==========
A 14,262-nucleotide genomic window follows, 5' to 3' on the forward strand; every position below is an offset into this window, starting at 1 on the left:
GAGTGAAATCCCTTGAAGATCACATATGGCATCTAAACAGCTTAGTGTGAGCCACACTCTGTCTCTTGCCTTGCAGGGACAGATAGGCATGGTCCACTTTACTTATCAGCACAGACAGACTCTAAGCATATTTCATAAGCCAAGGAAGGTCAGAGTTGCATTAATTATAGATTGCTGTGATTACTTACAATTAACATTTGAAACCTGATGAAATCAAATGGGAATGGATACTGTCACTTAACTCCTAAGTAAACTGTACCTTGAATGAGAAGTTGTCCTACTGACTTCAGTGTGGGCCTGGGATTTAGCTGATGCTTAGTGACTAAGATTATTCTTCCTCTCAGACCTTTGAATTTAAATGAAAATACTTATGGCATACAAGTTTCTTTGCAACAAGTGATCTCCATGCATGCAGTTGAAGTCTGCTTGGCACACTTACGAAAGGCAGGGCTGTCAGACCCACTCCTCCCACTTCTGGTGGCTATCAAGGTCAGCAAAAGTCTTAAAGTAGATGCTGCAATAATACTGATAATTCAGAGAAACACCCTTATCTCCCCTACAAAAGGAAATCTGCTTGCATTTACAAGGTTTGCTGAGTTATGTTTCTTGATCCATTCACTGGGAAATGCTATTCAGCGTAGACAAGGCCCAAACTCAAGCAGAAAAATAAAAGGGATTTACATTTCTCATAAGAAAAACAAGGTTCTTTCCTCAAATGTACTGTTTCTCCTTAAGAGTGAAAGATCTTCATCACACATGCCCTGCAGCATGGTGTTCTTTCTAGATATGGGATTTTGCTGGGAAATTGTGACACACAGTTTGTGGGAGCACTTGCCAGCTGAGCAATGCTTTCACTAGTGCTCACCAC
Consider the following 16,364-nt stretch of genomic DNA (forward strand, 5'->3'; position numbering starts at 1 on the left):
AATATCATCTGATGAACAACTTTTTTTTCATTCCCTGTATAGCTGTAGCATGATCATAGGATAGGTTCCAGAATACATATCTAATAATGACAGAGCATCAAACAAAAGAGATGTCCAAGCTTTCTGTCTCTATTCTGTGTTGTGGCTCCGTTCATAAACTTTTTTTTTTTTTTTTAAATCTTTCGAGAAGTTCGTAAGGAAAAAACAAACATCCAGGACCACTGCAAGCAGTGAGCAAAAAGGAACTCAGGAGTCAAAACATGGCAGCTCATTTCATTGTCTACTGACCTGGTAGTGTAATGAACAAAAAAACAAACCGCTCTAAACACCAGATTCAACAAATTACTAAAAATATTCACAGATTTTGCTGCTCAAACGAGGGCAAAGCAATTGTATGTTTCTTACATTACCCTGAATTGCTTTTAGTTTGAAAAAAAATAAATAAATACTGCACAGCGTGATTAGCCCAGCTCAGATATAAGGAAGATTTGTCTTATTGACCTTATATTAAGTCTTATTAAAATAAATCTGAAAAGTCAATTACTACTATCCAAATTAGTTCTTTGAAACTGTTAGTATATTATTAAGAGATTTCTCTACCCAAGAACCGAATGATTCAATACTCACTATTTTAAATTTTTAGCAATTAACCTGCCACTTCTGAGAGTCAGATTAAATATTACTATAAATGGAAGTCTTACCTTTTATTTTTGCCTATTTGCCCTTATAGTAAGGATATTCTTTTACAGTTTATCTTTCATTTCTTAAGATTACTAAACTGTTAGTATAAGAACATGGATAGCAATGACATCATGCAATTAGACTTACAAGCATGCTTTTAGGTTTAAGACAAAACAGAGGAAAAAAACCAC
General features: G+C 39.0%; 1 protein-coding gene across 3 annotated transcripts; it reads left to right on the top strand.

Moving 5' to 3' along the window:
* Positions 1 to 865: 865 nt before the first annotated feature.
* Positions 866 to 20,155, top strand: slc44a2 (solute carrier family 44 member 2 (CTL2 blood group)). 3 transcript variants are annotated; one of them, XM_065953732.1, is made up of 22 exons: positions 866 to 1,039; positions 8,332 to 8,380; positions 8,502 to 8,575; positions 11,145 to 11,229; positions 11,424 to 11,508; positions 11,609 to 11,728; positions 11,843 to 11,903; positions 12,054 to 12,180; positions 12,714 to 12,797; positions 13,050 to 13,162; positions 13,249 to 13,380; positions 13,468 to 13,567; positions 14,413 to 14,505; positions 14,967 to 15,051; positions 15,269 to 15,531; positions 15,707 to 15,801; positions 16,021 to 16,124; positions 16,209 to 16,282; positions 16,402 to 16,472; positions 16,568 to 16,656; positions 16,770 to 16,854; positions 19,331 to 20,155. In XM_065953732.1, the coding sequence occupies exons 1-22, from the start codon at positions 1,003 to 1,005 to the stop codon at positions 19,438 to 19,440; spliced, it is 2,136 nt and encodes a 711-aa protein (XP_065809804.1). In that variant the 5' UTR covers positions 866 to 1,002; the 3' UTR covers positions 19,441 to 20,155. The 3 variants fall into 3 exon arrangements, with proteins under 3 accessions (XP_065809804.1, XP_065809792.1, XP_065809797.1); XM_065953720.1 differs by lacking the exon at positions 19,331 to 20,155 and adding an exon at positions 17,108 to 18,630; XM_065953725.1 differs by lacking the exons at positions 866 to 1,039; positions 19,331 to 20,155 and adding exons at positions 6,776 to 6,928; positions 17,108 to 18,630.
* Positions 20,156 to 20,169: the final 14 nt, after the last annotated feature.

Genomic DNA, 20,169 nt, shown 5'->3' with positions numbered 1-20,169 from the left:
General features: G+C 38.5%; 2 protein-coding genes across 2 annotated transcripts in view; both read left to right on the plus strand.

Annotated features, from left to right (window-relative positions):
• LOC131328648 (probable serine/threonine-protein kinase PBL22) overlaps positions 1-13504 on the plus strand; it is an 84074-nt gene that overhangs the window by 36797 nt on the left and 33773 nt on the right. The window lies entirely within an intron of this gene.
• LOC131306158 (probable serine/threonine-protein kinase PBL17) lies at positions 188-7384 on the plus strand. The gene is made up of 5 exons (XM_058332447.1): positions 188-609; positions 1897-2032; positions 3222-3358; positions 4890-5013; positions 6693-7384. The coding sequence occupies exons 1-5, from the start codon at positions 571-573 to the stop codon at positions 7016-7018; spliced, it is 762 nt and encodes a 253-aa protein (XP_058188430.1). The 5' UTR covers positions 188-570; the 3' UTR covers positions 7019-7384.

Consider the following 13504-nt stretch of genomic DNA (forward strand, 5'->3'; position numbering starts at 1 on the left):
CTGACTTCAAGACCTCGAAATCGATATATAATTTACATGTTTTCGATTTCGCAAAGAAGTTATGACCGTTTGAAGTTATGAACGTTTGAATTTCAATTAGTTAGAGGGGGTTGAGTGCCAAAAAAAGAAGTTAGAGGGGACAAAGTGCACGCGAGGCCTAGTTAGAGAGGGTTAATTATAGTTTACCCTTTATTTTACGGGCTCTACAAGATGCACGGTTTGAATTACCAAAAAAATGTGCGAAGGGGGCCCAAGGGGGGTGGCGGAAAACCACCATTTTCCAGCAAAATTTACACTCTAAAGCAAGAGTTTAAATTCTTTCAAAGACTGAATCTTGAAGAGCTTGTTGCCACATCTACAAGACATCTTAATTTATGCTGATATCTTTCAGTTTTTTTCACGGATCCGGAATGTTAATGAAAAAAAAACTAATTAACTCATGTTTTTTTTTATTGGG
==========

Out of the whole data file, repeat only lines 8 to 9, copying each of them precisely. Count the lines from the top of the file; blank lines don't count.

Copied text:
* Positions 866 to 20,155, top strand: slc44a2 (solute carrier family 44 member 2 (CTL2 blood group)). 3 transcript variants are annotated; one of them, XM_065953732.1, is made up of 22 exons: positions 866 to 1,039; positions 8,332 to 8,380; positions 8,502 to 8,575; positions 11,145 to 11,229; positions 11,424 to 11,508; positions 11,609 to 11,728; positions 11,843 to 11,903; positions 12,054 to 12,180; positions 12,714 to 12,797; positions 13,050 to 13,162; positions 13,249 to 13,380; positions 13,468 to 13,567; positions 14,413 to 14,505; positions 14,967 to 15,051; positions 15,269 to 15,531; positions 15,707 to 15,801; positions 16,021 to 16,124; positions 16,209 to 16,282; positions 16,402 to 16,472; positions 16,568 to 16,656; positions 16,770 to 16,854; positions 19,331 to 20,155. In XM_065953732.1, the coding sequence occupies exons 1-22, from the start codon at positions 1,003 to 1,005 to the stop codon at positions 19,438 to 19,440; spliced, it is 2,136 nt and encodes a 711-aa protein (XP_065809804.1). In that variant the 5' UTR covers positions 866 to 1,002; the 3' UTR covers positions 19,441 to 20,155. The 3 variants fall into 3 exon arrangements, with proteins under 3 accessions (XP_065809804.1, XP_065809792.1, XP_065809797.1); XM_065953720.1 differs by lacking the exon at positions 19,331 to 20,155 and adding an exon at positions 17,108 to 18,630; XM_065953725.1 differs by lacking the exons at positions 866 to 1,039; positions 19,331 to 20,155 and adding exons at positions 6,776 to 6,928; positions 17,108 to 18,630.
* Positions 20,156 to 20,169: the final 14 nt, after the last annotated feature.